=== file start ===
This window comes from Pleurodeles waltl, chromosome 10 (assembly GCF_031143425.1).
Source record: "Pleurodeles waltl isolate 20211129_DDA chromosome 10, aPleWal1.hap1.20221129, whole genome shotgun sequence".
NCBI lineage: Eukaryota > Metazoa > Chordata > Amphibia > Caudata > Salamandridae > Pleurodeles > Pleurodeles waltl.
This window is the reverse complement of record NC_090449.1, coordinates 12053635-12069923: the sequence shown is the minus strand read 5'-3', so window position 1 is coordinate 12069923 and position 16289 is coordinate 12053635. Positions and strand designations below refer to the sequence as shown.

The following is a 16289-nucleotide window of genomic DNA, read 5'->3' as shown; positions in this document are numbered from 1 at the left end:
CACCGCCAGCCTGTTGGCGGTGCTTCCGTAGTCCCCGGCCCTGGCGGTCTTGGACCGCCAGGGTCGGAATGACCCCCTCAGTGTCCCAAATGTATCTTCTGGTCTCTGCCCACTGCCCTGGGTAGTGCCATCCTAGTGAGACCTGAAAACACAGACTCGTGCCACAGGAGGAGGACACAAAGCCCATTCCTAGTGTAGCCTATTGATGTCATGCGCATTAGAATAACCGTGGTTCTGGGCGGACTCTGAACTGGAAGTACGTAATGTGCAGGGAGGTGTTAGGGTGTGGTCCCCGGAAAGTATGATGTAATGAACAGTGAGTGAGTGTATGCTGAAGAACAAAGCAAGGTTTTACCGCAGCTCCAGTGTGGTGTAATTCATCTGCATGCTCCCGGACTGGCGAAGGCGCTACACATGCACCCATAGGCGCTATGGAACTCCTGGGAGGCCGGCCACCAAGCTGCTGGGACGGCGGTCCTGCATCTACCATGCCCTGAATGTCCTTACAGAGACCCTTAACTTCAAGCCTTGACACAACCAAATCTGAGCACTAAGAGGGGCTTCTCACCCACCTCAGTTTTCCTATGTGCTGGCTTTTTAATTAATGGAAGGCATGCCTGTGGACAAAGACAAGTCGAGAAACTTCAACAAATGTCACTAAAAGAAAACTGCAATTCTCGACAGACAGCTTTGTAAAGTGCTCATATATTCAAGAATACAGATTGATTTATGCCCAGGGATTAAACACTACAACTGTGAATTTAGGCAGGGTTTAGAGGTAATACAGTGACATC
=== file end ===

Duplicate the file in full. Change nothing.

This window comes from Pleurodeles waltl, chromosome 10 (assembly GCF_031143425.1).
Source record: "Pleurodeles waltl isolate 20211129_DDA chromosome 10, aPleWal1.hap1.20221129, whole genome shotgun sequence".
NCBI lineage: Eukaryota > Metazoa > Chordata > Amphibia > Caudata > Salamandridae > Pleurodeles > Pleurodeles waltl.
This window is the reverse complement of record NC_090449.1, coordinates 12053635-12069923: the sequence shown is the minus strand read 5'-3', so window position 1 is coordinate 12069923 and position 16289 is coordinate 12053635. Positions and strand designations below refer to the sequence as shown.

The following is a 16289-nucleotide window of genomic DNA, read 5'->3' as shown; positions in this document are numbered from 1 at the left end:
CACCGCCAGCCTGTTGGCGGTGCTTCCGTAGTCCCCGGCCCTGGCGGTCTTGGACCGCCAGGGTCGGAATGACCCCCTCAGTGTCCCAAATGTATCTTCTGGTCTCTGCCCACTGCCCTGGGTAGTGCCATCCTAGTGAGACCTGAAAACACAGACTCGTGCCACAGGAGGAGGACACAAAGCCCATTCCTAGTGTAGCCTATTGATGTCATGCGCATTAGAATAACCGTGGTTCTGGGCGGACTCTGAACTGGAAGTACGTAATGTGCAGGGAGGTGTTAGGGTGTGGTCCCCGGAAAGTATGATGTAATGAACAGTGAGTGAGTGTATGCTGAAGAACAAAGCAAGGTTTTACCGCAGCTCCAGTGTGGTGTAATTCATCTGCATGCTCCCGGACTGGCGAAGGCGCTACACATGCACCCATAGGCGCTATGGAACTCCTGGGAGGCCGGCCACCAAGCTGCTGGGACGGCGGTCCTGCATCTACCATGCCCTGAATGTCCTTACAGAGACCCTTAACTTCAAGCCTTGACACAACCAAATCTGAGCACTAAGAGGGGCTTCTCACCCACCTCAGTTTTCCTATGTGCTGGCTTTTTAATTAATGGAAGGCATGCCTGTGGACAAAGACAAGTCGAGAAACTTCAACAAATGTCACTAAAAGAAAACTGCAATTCTCGACAGACAGCTTTGTAAAGTGCTCATATATTCAAGAATACAGATTGATTTATGCCCAGGGATTAAACACTACAACTGTGAATTTAGGCAGGGTTTAGAGGTAATACAGTGACATC